Communities are a place where families bond together and take care of one another, they police themselves and if you have no food for your children ask us and we will feed them. Don’t think you can just take it from others because you don’t think you have that choice, everyone has a choice it depends on which one you take. We have all made mistakes and some of us have wronged others. When prison is the starting point of any problem within any community you will never solve that problem.

    Those who think that lengthy sentences are the only answer would probably shine a different light on their thoughts, if it was their mother, wife, or daughter who is serving one. Criminalisation is a process that seems to be set in stone, and one thing for sure there is no movement in a stone, yet with age it does refer to the Stone Age. Living in the Stone Age in our modern society is certainly not one to be proud of. What happened to the phrase, you have to move with the times or you miss the boat completely.

  5. I received a beautiful letter from Kristen, yesterday. It was touching and her salutation was *Hey, girl* I knew then after much trepidation that Kristen had welcomed my card and words which I sent her.

    Having read Kim’s book, which is fictionalised but based on the story of her sister-in-law, I must admit to feeling choked that the real Kristen took the time out to respond to me.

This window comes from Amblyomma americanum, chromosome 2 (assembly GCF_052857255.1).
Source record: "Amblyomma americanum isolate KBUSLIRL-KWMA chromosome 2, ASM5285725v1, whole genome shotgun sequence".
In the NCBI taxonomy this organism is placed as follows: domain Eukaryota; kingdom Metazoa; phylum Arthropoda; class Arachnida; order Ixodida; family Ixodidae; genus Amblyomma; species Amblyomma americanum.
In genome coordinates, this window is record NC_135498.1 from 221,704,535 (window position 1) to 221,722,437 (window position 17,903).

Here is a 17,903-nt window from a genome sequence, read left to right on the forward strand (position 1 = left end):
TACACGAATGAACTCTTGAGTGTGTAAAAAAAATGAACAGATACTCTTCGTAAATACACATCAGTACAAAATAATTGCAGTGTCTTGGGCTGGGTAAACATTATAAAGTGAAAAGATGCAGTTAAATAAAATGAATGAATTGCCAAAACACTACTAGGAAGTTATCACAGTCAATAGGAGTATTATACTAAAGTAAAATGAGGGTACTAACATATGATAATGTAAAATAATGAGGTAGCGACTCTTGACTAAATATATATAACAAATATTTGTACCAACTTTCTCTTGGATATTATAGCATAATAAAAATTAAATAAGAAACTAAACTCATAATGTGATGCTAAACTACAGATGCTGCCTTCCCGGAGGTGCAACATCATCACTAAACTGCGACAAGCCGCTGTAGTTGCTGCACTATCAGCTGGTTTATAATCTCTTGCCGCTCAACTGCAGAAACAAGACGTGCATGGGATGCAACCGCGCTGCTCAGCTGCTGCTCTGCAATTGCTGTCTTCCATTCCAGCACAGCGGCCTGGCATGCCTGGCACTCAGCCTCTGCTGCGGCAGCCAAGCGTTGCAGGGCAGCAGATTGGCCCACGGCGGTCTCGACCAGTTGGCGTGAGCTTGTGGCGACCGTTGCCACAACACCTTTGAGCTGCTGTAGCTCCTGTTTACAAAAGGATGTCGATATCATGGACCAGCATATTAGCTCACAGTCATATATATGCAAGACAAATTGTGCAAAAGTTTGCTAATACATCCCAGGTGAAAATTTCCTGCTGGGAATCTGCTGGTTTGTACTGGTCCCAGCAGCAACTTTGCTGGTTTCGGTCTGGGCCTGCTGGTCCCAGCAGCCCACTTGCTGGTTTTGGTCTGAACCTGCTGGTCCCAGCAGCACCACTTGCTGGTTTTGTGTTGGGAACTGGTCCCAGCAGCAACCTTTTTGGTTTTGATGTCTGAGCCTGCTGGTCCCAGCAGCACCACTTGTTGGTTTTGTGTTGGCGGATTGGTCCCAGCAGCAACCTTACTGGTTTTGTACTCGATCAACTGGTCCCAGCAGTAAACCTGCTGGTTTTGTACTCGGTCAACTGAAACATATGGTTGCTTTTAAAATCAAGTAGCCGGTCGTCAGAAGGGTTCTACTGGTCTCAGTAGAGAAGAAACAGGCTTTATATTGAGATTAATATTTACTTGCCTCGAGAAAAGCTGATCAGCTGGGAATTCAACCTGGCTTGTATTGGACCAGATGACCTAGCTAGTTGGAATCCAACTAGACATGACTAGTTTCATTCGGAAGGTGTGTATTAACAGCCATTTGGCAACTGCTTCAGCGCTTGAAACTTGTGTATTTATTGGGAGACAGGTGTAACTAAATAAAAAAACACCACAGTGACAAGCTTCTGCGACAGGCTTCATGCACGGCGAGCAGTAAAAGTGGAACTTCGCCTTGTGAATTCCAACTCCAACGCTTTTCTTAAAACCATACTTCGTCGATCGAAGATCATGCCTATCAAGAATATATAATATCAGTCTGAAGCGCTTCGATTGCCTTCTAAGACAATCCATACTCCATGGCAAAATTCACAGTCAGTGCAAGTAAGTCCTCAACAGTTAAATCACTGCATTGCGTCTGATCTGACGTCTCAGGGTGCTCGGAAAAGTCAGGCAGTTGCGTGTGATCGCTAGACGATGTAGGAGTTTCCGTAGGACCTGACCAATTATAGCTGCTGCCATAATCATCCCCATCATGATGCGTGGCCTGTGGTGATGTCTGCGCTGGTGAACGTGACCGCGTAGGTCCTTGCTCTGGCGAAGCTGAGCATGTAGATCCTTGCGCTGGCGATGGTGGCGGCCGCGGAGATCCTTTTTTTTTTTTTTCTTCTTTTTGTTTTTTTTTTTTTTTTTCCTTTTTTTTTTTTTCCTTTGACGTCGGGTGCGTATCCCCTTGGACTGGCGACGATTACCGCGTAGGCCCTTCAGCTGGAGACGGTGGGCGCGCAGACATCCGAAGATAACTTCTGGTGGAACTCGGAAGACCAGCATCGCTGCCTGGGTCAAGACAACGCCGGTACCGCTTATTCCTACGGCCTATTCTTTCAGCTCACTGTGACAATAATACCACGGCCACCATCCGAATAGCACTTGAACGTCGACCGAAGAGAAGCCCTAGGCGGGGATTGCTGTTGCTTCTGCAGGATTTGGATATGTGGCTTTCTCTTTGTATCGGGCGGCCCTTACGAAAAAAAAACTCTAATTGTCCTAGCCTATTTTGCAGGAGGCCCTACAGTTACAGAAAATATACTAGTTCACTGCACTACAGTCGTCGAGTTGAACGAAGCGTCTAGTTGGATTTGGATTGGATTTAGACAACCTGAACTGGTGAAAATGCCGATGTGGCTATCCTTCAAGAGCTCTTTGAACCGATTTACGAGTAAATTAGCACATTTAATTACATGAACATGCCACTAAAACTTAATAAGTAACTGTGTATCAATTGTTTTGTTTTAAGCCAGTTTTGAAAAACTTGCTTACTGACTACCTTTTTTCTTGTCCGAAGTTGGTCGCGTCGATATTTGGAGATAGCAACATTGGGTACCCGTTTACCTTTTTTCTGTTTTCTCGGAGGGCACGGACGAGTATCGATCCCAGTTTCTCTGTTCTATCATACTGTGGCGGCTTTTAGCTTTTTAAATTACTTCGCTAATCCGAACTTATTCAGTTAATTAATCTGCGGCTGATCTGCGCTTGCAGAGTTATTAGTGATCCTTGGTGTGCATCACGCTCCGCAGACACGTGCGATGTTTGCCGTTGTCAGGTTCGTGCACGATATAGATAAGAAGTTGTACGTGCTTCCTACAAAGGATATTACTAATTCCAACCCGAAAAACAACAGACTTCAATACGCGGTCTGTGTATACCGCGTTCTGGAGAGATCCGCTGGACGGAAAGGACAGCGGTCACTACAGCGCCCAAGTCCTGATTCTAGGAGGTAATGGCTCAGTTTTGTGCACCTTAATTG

Kristen tells me she is very private and that trust is an issue. But her letter is beautifully open and she mentions Kim frequently in that Kim has offered immense support at a time when she felt abandoned.

    Kristen goes on to say that her time in *this hell* she feels she has become *me* again. She holds her head high and that she is making the best out of a bad situation. She mentions she has met beautiful talented women and she helps them via her role as a fitness instructor. She regularly holds volleyball and football tournaments. Kristen made me smile when she said she calls the facility, *Camp Cupcake*

    She keeps her fitness and her mind focused by running and she’s a strong determined woman.

    As Beth explained in her letter, and I know from our women here, the beauty out of the ugliness of such incarceration shines through each page of her letter. Kristen has many friends and she gives me a Helen Keller quote:

    *Life is either a daring adventure or nothing*

    Florida is well known for harsh regimes in its correctional facilities. Yet Kristen remains positive, bright and focused. Her letter shows no amount of self-pity, just acceptance for a situation that was of her own making.

    It was an honour to hear from Kristen & I shall send a response this week.

    Women of SHE are to be writing soon, they are very keen to be involved in this project. SHE welcomes these women from over the pond and we aim to forge friendships separated by an ocean. Looks like we already have.

    To Kristen,

    *Fall down seven times, get up eight*

    And much love from the UK & the women of SHE.

    As always, Kim, thank you for your help and for allowing this project to be spearheaded by *On The Inside*